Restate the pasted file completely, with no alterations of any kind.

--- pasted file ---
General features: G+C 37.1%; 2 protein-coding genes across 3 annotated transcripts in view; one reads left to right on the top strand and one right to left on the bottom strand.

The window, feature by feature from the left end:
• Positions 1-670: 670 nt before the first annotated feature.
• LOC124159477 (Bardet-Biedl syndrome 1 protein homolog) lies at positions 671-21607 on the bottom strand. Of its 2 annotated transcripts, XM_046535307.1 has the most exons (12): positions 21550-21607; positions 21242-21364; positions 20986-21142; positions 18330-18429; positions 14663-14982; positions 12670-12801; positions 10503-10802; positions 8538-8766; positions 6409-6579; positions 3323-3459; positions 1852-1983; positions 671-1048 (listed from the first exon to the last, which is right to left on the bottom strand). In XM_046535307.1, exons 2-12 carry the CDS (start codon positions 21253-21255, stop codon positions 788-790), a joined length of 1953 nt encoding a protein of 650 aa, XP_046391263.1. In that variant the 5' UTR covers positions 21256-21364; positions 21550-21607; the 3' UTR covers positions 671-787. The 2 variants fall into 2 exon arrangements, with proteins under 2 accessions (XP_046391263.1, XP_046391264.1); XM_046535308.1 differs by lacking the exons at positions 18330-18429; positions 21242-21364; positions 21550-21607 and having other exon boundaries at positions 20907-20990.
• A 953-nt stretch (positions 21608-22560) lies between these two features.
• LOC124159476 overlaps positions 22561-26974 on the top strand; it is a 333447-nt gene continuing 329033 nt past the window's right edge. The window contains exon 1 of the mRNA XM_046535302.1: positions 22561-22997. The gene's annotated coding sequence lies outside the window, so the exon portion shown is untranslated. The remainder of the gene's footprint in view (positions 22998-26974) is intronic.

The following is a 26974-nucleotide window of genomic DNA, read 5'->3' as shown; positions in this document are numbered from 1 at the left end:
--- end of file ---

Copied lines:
General features: G+C 37.1%; 2 protein-coding genes across 3 annotated transcripts in view; one reads left to right on the top strand and one right to left on the bottom strand.

The window, feature by feature from the left end:
• Positions 1-670: 670 nt before the first annotated feature.
• LOC124159477 (Bardet-Biedl syndrome 1 protein homolog) lies at positions 671-21607 on the bottom strand. Of its 2 annotated transcripts, XM_046535307.1 has the most exons (12): positions 21550-21607; positions 21242-21364; positions 20986-21142; positions 18330-18429; positions 14663-14982; positions 12670-12801; positions 10503-10802; positions 8538-8766; positions 6409-6579; positions 3323-3459; positions 1852-1983; positions 671-1048 (listed from the first exon to the last, which is right to left on the bottom strand). In XM_046535307.1, exons 2-12 carry the CDS (start codon positions 21253-21255, stop codon positions 788-790), a joined length of 1953 nt encoding a protein of 650 aa, XP_046391263.1. In that variant the 5' UTR covers positions 21256-21364; positions 21550-21607; the 3' UTR covers positions 671-787. The 2 variants fall into 2 exon arrangements, with proteins under 2 accessions (XP_046391263.1, XP_046391264.1); XM_046535308.1 differs by lacking the exons at positions 18330-18429; positions 21242-21364; positions 21550-21607 and having other exon boundaries at positions 20907-20990.
• A 953-nt stretch (positions 21608-22560) lies between these two features.
• LOC124159476 overlaps positions 22561-26974 on the top strand; it is a 333447-nt gene continuing 329033 nt past the window's right edge. The window contains exon 1 of the mRNA XM_046535302.1: positions 22561-22997. The gene's annotated coding sequence lies outside the window, so the exon portion shown is untranslated. The remainder of the gene's footprint in view (positions 22998-26974) is intronic.

The following is a 26974-nucleotide window of genomic DNA, read 5'->3' as shown; positions in this document are numbered from 1 at the left end: